It’s meant to be all fun and full of innocence, but can we really teach our kids not to lie if we do it ourselves? Kids learn more from our actions than our words. They imitate and copy us all the time. Yes, yes, I know – it’s all done with good intentions and for fun. No one means any harm, but it’s funny isn’t it – that the underlying message in the conventional Santa story is that “Hey kids, it’s ok to lie and make up elaborate stories, as long as it’s done with good intentions.”
One day you’ll probably be found out: Being ‘found out’ isn’t necessarily a bad thing though, right? Your kid could be totally cool with finding out that Santa doesn’t exist. Alternatively, he/she could be really disappointed in you for lying to them.
Look, I’m actually not against the conventional Santa story, and I’m not saying that lying to your kid about Santa is a surefire way of damaging their trust in you, but I do love the way Traham’s book introduces ways which allow your kid to still enjoy the fun of Santa without you having to make them believe he’s real.
A Slightly Different Santa Story
As Traham points out, your kids aren’t going to miss out on Santa as a fun experience if you don’t insist they believe he’s real. Kids are entirely capable of enjoying a story as a story. They do it all the time! – Shrek, Toy Story, Finding Nemo, etc. For a kid in their early years l ife’s already magical – fact, fiction and fantasy all occur as real.
Instead of spending years pretending, Traham suggests making Santa into a story or game. For example, you could tell them a story about this really generous, kind, fun man – Santa, who spends his time finding out what children like and then working with his elves to make it for them. At the end of the story, you could tell your kid that Santa’s a game which everyone can play differently. Anyone can play if they want to, even grown-ups. Whenever anyone starts talking about Santa that’s when the game is on. That’s when you and them step into the game. Everyone gets to choose the role they play. Some could play at being an elf making presents, others could play at being a reindeer, or Santa himself. Those who choose to play Santa get to be someone who laughs a lot, who’s full of joy, who loves planning random acts of kindness and who thrives on giving without expecting anything in return. Being on this end rather than on the receiving end cultivates the experience of joy through giving. How cool is that!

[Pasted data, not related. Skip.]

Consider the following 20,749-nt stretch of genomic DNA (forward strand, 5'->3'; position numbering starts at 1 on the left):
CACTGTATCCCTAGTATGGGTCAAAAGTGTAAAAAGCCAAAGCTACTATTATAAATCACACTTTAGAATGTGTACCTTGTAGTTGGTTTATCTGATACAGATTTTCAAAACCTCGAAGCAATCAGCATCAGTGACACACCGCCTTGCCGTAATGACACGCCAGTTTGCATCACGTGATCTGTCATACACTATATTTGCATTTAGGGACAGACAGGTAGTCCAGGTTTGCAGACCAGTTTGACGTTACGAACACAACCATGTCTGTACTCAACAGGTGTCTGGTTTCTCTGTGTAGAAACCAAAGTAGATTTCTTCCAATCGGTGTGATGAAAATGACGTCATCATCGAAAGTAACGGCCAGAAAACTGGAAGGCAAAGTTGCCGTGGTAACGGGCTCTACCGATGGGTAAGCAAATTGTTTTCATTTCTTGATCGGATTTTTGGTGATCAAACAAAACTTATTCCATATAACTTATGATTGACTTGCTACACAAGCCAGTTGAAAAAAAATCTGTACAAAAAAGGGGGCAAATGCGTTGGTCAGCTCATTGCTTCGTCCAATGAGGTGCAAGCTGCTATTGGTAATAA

To kick things off, you could give your kids a few cards with “From Santa” written on them. Initially you might offer a few ideas – you could suggest they collect the newspaper for the old lady next door, put one of the tags on it and secretly deliver it right to her door. Your kids could decide what to do with the other cards. The game you’re basically choosing is that some gifts are wrapped in pretty gift-wrap while others are simply random acts of kindness. In this Santa story everyone who chooses to play the Santa game gives gifts, not just Santa.
I know you’re wondering how this will fit with your friend’s and neighbour’s kids who are still doing the conventional Santa thing, but children who play the Santa ‘game’ can play alongside kids who still believe in Santa without exposing the truth. The children who are playing ‘the game’ easily accept any other child’s way of being about Santa.
What I like about this approach is that it’s lots of fun and doesn’t need to culminate in dreary Christmases once Santa’s no longer part of it. I want to feel good about the story I’m passing on to my child. I don’t want to feel that Christmas is only fun as long as as I’m perpetuating the lie. By making it a game, my child gets to play it with me instead of me playing it for him. There’s no time limit either – you can play this Santa game for the rest of your life.
Of course, you can include as much of the traditional Santa story in your game as you like. If this year you want to have Santa coming down your chimney on Christmas eve and leaving presents, that’s up to you. Do it. Write it the way you want to. Make it up as you go. It’s there to have fun with.
Wishing you all a very Happy Christmas everyone.